As another sunrise breaks over the shimmering Iranian desert horizon, things in the Gulf are about to change in a big way. It appears that the I.R.G.C is no longer subservient to the Clerics as before. Fuelled by the recent severe international sanctions its new aggressive leader by the name of ‘Asad’ has sworn to take full control of the Straits of Hormuz. In response, an international force has been deployed to the area with the USS Abraham Lincoln at its heart.
In the Black sea Lieutenant Scott Waters, call sign ‘Ford’, deployment on USS John C Stennis draws to a close. Both he and his wingman are soon to become part of this new force in the Gulf.
Things are balanced on a pin head, tensions in the Gulf are about to be raised to breaking point …. and beyond………….
This Campaign follows on from Ford’s exploits at the Black Sea on board the USS John C Stennis in the ‘Serpent’s Head 2 Campaign’.
The Campaign ethos, as before, is not to capture reality but create an imaginative, immersive, and engaging set of missions linked together with a developing plot narrative.
(This campaign can be fully enjoyed without having flown the SH2 Campaign prior.)
· 15 Detailed missions linked by an ongoing story line.
· ‘Ford’ is now joined by his wingman, Lieutenant Larry Jackson, call sign ‘Wave’.
· As before a VR friendly design with careful control of resources and including recall of airborne coordinates.
· Over a thousand voice overs performed by voice actors.
· Detailed briefs for each of the missions including PDF versions.
· Kneeboards for each mission.
· Personalised aircraft skins
· Alternate optional campaign version with ‘Easy Air to Air Refuel’ for those who have not yet mastered the art of catching the basket.
· Mission bypass system. This allows the pilot in the first 5 minutes of a mission to select, via the F10 menu, to move up to the next level even if they fail the mission.
The 'Super Carrier' module and 'Straits of Hormuz' map are also required.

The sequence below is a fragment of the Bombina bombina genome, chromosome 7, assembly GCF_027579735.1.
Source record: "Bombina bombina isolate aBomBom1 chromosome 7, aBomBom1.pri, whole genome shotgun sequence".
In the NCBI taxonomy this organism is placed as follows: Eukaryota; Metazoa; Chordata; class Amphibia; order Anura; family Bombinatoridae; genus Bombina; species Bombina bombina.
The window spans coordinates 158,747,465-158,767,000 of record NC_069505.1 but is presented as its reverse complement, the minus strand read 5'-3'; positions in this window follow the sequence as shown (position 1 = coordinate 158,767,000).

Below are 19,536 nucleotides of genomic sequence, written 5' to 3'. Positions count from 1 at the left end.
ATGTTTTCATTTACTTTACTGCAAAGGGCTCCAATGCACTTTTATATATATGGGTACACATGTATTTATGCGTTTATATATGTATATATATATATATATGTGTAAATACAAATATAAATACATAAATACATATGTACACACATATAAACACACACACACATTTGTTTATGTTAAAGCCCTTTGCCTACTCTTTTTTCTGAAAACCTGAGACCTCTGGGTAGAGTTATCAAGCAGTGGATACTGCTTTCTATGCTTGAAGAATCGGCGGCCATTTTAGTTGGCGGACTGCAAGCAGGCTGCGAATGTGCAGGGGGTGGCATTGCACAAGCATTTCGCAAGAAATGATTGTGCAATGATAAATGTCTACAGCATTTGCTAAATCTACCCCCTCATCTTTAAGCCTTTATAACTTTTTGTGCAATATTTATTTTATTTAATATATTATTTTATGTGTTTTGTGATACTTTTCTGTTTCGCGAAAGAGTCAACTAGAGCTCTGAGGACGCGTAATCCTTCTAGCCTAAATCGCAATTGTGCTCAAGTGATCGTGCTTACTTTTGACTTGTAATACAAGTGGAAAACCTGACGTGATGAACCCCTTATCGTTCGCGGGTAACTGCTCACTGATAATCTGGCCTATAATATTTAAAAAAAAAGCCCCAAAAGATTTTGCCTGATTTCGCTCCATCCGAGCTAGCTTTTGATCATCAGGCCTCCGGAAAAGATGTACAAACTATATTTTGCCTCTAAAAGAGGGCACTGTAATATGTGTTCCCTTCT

As your eyes slowly morph into focus, they come to rest on the gridded pattern of your State Room ceiling. You relax back in your bunk and allow yourself another couple of minutes, after all this had been your last night on the Stennis. In your peripheral vision hangs your flying suit with the ubiquitous flight patch secured with Velcro. Embroidered below the Naval Wing’s insignia reads Lt Scott Rivers, “Ford”.
As you think back, it only seems yesterday that the Ossetia Georgian conflict had blown up and you had found yourself on the Black Sea aboard the USS John C Stennis. This the heart of a multinational response Task Force. As a F/A-18C Hornet Pilot you had operated off the carrier as part of VFA-34, “Blue Blasters”. There was no doubt the conflict had stretched the Task Force. Challenging at first, then relentless and in the end, for you, personal. This, when the air show you were displaying at was attacked and many innocent civilians had lost their lives on your watch. You had tried to take out the extremist leader responsible known as “Snake” unsuccessfully on numerous occasions. It was only when he had outlived his usefulness to his allied supporters that it had been possible for you to successfully take him out with a well-placed GBU12. Since then the whole of the conflict had thankfully dissipated. In the past couple of months the Georgian situation had got back to normal and so had the on-board operations on the Stennis. The whole crew were now anticipating the long-awaited orders from Central Command to move out of the area for a long overdue spell of R&R.